Further reflections on community involvement in safeguarding intangible cultural heritage
The central role explicitly accorded to the community (and groups and individuals) in heritage identification, safeguarding and management under UNESCO’s Convention on the Safeguarding of Intangible Cultural Heritage adopted in 2003 (hereafter ICHC) is a prominent feature of that treaty. Indeed, it is the first time that such a degree of community involvement has been acknowledged in international cultural heritage law. This is a move that carries with it significance both for international law and for the paradigm by which government agencies have hitherto protected ‘national heritage’ and even for the identification of that heritage itself. In this chapter I seek to explore what the implications of this new recognition of a central role for cultural communities in heritage safeguarding are, both internationally and, in particular, on the national level. The ICHC entered into force in 2006, and now enjoys over 160 States Parties,1 which compares very favourably with the 1972 World Heritage Convention (currently with 190 Parties after over 40 years since its adoption) and which demonstrates a strong desire by the international community to respond urgently to threats to this vulnerable heritage. Importantly, this aspect of heritage responds in a peculiarly direct way to a number of issues that were high on the international policy agenda in the late 1990s and early 2000s and continue to be so, in particular: sustainable development, cultural diversity and human rights. These developments have increasingly stressed the importance of local-level actions for sustainability as well as recognising the human rights of local communities and Indigenous peoples with regard to their own heritage.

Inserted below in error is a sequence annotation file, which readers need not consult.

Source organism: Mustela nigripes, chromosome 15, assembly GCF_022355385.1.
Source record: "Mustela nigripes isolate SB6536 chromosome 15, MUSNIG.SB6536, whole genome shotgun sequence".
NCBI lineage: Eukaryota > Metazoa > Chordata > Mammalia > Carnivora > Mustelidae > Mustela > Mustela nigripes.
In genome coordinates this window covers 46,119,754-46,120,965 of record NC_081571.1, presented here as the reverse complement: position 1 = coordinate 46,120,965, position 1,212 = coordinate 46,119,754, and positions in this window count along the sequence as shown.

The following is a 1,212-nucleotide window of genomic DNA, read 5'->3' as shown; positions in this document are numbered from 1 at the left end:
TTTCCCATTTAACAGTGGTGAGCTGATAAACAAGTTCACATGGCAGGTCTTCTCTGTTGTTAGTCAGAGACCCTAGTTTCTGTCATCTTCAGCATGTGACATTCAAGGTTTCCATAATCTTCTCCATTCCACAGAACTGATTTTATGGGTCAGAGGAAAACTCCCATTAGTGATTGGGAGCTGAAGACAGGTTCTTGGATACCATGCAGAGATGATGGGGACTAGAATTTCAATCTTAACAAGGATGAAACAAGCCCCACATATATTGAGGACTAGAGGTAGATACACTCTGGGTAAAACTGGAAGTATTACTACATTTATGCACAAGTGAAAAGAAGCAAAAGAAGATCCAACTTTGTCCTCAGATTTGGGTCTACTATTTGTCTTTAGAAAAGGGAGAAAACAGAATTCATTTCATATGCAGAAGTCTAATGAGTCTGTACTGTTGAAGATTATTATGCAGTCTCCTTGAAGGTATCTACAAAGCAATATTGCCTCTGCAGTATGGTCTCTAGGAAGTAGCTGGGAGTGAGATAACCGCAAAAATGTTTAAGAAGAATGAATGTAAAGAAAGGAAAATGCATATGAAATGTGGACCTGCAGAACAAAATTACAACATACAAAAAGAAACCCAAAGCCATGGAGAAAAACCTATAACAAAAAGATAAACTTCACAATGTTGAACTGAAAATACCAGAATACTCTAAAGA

ICH, UNESCO Convention 2003, communities,sustainable development, cultural diversity, human rights
BLAKE, Janet (2018) "Further reflections on community involvement in safeguarding intangible cultural heritage". In Natsuko Akagawa, Laurajane Smith (eds.) (2018) Safeguarding Intangible Heritage Practices and Politics.London: Routledge.